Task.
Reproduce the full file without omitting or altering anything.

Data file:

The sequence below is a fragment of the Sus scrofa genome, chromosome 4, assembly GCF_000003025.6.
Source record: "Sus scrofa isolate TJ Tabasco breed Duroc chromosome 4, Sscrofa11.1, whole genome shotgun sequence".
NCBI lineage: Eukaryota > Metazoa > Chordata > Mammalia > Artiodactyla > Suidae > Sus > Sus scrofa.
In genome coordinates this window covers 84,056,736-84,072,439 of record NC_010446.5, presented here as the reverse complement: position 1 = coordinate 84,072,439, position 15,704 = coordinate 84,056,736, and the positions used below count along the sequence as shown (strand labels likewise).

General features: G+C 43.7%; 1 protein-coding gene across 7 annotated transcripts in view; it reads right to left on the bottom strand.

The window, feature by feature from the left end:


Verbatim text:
The sequence below is a fragment of the Sus scrofa genome, chromosome 4, assembly GCF_000003025.6.
Source record: "Sus scrofa isolate TJ Tabasco breed Duroc chromosome 4, Sscrofa11.1, whole genome shotgun sequence".
NCBI lineage: Eukaryota > Metazoa > Chordata > Mammalia > Artiodactyla > Suidae > Sus > Sus scrofa.
In genome coordinates this window covers 84,056,736-84,072,439 of record NC_010446.5, presented here as the reverse complement: position 1 = coordinate 84,072,439, position 15,704 = coordinate 84,056,736, and the positions used below count along the sequence as shown (strand labels likewise).

General features: G+C 43.7%; 1 protein-coding gene across 7 annotated transcripts in view; it reads right to left on the bottom strand.

The window, feature by feature from the left end: